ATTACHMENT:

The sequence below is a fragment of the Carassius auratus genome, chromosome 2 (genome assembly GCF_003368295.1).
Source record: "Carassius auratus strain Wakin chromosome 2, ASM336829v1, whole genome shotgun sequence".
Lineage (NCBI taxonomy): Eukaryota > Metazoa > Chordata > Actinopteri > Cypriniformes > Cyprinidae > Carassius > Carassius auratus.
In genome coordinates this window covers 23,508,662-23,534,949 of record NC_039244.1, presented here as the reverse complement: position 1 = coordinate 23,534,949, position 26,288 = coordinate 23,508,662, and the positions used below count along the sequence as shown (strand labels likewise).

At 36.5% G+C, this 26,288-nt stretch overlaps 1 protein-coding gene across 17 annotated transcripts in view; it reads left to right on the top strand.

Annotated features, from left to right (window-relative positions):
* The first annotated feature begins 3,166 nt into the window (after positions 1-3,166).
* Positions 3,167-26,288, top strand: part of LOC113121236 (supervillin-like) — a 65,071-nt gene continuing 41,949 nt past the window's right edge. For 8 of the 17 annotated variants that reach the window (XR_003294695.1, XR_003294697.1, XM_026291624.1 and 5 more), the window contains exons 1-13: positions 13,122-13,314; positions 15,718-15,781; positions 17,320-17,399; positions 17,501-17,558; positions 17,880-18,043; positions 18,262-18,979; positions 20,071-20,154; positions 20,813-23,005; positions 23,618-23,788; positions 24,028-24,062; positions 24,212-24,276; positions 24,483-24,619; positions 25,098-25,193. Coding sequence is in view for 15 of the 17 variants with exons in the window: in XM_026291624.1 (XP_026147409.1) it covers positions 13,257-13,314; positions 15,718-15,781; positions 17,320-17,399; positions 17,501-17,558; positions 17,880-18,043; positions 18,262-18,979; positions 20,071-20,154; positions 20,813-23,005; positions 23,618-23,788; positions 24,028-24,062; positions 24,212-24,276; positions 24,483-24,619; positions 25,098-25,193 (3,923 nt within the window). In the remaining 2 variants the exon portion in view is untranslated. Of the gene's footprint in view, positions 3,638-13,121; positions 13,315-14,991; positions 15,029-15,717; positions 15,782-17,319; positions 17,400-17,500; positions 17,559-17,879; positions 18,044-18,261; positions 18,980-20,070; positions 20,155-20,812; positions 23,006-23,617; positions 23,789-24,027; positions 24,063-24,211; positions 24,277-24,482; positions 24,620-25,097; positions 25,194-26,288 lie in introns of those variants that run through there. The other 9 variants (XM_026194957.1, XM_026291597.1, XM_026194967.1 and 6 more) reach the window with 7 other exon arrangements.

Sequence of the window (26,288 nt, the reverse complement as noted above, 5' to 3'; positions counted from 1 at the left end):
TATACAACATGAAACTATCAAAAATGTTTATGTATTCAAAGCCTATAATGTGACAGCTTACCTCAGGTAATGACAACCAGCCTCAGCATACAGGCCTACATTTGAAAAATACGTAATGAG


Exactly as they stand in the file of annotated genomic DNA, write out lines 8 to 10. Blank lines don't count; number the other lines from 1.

* Positions 3,167-26,288, top strand: part of LOC113121236 (supervillin-like) — a 65,071-nt gene continuing 41,949 nt past the window's right edge. For 8 of the 17 annotated variants that reach the window (XR_003294695.1, XR_003294697.1, XM_026291624.1 and 5 more), the window contains exons 1-13: positions 13,122-13,314; positions 15,718-15,781; positions 17,320-17,399; positions 17,501-17,558; positions 17,880-18,043; positions 18,262-18,979; positions 20,071-20,154; positions 20,813-23,005; positions 23,618-23,788; positions 24,028-24,062; positions 24,212-24,276; positions 24,483-24,619; positions 25,098-25,193. Coding sequence is in view for 15 of the 17 variants with exons in the window: in XM_026291624.1 (XP_026147409.1) it covers positions 13,257-13,314; positions 15,718-15,781; positions 17,320-17,399; positions 17,501-17,558; positions 17,880-18,043; positions 18,262-18,979; positions 20,071-20,154; positions 20,813-23,005; positions 23,618-23,788; positions 24,028-24,062; positions 24,212-24,276; positions 24,483-24,619; positions 25,098-25,193 (3,923 nt within the window). In the remaining 2 variants the exon portion in view is untranslated. Of the gene's footprint in view, positions 3,638-13,121; positions 13,315-14,991; positions 15,029-15,717; positions 15,782-17,319; positions 17,400-17,500; positions 17,559-17,879; positions 18,044-18,261; positions 18,980-20,070; positions 20,155-20,812; positions 23,006-23,617; positions 23,789-24,027; positions 24,063-24,211; positions 24,277-24,482; positions 24,620-25,097; positions 25,194-26,288 lie in introns of those variants that run through there. The other 9 variants (XM_026194957.1, XM_026291597.1, XM_026194967.1 and 6 more) reach the window with 7 other exon arrangements.

Sequence of the window (26,288 nt, the reverse complement as noted above, 5' to 3'; positions counted from 1 at the left end):
TATACAACATGAAACTATCAAAAATGTTTATGTATTCAAAGCCTATAATGTGACAGCTTACCTCAGGTAATGACAACCAGCCTCAGCATACAGGCCTACATTTGAAAAATACGTAATGAG